Correction: This story had an incorrect premiere date for the program. The story has been corrected.


Kassie Sisco’s family members tell her she’s crazy. But she’s ready to embark on a cross-country adventure and kick some grass.

Sisco, a 34-year-old mother of three from Newkirk, will be among 12 competitors when a new reality show — “The Great Grass Race” — launches Friday, July 10.

Here’s the premise: Participants will race from Los Angeles to New York aboard Craftsman T110 riding mowers. It’s more difficult than that. Sisco and fellow racers won’t be allowed to bring gas, food or money for the trip. They’ll have to depend on the generosity of those they encounter or work for necessary provisions.

You can watch “The Great Grass Race” and track Sisco’s progress on a new streaming site, Menace Vision.

Denis Oliver, Menace Vision founder and executive producer of “The Great Grass Race,” said one of the reasons he created the show was to spur interaction between people, specifically strangers, and show the good in humanity.

“I wanted a show that everyone could relate to while also forcing people, including strangers, to work together toward a common objective,” Oliver said in a news release.

“This long lawn mower ride to New York is a metaphor for our longing to bridge the tremendous distance we feel between each other right now.”

Sisco said she heard about “The Great Grass Race” through a photographer who posts casting calls. She said she’s doing the show because she wants to face all her fears. She hasn’t traveled much and will take her first plane ride to get to the starting point. Also, she wants to “get her face out there” in hopes that exposure will lead to other opportunities.

Sisco said she did some modeling as a teen, then took a long break because she wanted a family. A press kit for “The Great Grass Race” said the stay-at-home mom models and met Leslie Uggams while working as a background actor in a new movie, “Dotty and Soul.”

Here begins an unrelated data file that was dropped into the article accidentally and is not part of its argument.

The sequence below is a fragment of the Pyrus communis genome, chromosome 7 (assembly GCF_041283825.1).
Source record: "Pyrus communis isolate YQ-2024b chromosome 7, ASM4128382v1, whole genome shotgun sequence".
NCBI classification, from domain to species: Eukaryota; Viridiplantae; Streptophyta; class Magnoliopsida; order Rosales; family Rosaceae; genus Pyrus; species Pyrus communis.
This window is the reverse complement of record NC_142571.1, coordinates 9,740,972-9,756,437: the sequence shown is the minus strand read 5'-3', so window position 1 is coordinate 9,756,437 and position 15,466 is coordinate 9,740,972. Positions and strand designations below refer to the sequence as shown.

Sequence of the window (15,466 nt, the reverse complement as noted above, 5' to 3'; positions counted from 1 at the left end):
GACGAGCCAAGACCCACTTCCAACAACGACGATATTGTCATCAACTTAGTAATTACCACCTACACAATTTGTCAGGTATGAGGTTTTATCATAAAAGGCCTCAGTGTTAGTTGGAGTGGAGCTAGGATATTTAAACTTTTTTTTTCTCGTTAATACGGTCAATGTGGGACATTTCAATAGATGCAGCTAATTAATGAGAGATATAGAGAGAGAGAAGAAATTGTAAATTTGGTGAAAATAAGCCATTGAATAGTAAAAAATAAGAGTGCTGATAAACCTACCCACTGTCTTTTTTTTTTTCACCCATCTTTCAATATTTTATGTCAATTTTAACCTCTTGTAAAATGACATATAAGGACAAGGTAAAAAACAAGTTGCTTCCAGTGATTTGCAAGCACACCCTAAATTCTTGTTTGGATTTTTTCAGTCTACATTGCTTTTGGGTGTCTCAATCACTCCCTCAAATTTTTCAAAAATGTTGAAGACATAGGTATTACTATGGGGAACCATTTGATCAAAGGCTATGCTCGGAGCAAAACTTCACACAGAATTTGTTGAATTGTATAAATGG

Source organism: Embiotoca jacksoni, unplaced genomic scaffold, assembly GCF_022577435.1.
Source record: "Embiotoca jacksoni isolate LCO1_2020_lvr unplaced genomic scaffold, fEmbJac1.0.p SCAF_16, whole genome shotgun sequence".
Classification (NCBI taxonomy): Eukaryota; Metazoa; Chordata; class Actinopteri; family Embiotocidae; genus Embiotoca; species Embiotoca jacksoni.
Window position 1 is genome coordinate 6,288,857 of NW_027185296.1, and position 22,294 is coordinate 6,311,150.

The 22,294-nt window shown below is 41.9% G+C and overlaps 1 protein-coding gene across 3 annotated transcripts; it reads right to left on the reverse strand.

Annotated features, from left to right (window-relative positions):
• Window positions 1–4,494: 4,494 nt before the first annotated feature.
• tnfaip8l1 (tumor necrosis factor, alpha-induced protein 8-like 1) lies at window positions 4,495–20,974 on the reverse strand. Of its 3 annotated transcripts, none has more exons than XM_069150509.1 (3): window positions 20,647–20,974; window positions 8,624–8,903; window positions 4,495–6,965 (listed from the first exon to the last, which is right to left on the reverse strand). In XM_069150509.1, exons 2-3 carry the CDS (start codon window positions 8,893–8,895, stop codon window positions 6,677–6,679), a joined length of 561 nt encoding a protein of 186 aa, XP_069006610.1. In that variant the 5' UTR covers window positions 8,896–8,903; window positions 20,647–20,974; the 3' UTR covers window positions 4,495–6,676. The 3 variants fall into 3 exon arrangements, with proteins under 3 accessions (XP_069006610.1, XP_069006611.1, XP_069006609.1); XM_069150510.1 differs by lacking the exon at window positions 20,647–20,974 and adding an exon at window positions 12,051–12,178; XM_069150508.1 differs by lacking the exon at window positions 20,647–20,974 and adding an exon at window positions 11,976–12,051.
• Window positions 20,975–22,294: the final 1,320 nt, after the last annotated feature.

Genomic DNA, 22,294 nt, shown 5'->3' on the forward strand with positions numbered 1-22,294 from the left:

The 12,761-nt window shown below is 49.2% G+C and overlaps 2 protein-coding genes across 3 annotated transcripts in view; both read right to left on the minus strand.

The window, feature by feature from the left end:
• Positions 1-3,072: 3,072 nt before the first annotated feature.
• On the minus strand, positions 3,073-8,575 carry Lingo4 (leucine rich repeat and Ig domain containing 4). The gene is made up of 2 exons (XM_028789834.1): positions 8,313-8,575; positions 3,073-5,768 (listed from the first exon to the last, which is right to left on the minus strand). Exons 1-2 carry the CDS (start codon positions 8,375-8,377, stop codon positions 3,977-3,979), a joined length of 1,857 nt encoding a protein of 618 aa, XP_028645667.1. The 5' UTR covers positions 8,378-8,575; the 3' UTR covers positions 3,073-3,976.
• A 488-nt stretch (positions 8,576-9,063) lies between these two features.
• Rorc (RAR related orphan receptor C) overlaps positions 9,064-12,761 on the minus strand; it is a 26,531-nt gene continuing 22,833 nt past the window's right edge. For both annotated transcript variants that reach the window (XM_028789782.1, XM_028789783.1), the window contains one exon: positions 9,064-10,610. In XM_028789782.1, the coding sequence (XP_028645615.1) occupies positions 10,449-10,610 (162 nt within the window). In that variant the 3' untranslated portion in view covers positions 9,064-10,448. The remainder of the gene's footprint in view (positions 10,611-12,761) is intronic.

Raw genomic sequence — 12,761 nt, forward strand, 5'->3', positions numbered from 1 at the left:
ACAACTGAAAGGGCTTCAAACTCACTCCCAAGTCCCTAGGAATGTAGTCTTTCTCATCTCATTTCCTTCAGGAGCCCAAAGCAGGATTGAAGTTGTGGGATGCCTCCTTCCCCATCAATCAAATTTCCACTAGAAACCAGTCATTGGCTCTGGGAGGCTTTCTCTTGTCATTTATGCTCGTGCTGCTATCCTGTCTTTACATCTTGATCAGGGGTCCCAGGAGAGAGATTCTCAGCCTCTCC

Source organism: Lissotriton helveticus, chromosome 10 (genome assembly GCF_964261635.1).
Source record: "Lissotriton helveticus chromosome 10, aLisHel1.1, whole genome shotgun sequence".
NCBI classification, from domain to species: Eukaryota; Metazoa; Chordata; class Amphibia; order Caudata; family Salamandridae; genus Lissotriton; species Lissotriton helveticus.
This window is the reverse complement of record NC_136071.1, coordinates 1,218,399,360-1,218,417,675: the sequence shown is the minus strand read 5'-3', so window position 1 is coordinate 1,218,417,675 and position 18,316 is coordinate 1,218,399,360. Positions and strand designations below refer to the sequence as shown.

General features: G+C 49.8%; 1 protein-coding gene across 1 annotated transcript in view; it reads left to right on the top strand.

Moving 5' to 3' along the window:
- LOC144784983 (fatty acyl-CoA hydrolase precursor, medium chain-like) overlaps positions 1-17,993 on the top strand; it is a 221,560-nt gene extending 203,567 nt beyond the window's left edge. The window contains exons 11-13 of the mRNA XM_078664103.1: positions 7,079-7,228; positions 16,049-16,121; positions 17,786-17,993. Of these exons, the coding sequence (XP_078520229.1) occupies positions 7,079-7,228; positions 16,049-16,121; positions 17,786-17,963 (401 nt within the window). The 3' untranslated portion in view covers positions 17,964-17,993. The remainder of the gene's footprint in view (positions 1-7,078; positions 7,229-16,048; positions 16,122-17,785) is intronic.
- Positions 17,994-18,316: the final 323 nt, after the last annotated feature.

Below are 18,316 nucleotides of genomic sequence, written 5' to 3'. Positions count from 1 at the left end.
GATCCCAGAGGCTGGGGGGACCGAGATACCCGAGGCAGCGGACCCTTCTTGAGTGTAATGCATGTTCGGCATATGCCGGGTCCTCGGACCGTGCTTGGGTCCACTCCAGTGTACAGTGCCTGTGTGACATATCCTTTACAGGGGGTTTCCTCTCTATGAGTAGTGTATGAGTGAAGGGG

It will be tough to be away from family to take part in the lawn mower race, according to Sisco. But, scared and excited, she’s ready to go.

“I believe I can do it if I put my mind to it,” she said.

Participants will be funneled into six two-person teams. They can ask people they meet for food, water, gas, oil or repairs, but they cannot accept money. The rules say participants can offer to mow lawns in exchange for food, gas, oil, shelter or other assistance. More from the rules: “Contestants may propose other services for which they have a particular skill, such as cooking, cleaning, playing music or any other form of art.”

Sisco, asked what skill she will rely on, said, “Probably flirting a lot.”

Contestants’ mowers can be towed by people they meet for a maximum of 20 miles at a time. A person who offers one form of assistance cannot provide another form of assistance. Challenges will be presented by the producer and will result in points won or lost along the route.

Sisco said she has a push mower at home but has driven a riding mower before. According to her show bio, she ran into a barn the first time she rode a dirt bike and is not good with maps. Competitors are responsible for choosing their routes. Husband Chad has worked with her to plan a route dotted with small towns in hopes that it will give her an advantage, according to her show bio.

“She is an amazing woman, and I’m very proud of her,” Chad said. “She’s shy until she gets going. Then she has a very outgoing personality.”

Oliver got the idea for the three-month race while watching “The Straight Story,” a David Lynch-directed drama about Alvin Straight, a World War II veteran who travels by lawnmower across Iowa and Wisconsin to visit his dying, estranged brother.

At the conclusion of the race, points will be calculated and will be converted into cash prizes. The final prize will be adjusted in relation to the success of the show. The first-place prize could be as high as $100,000 and the last-place prize will have a minimum guaranteed value of $12,000.


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Jimmie Tramel

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Jimmie is a pop culture and feature writer at the Tulsa World. A former Oklahoma sports writer of the year, he has written books about former Oklahoma football coach Barry Switzer and former Oklahoma State football coach Pat Jones. Phone: 918-581-8389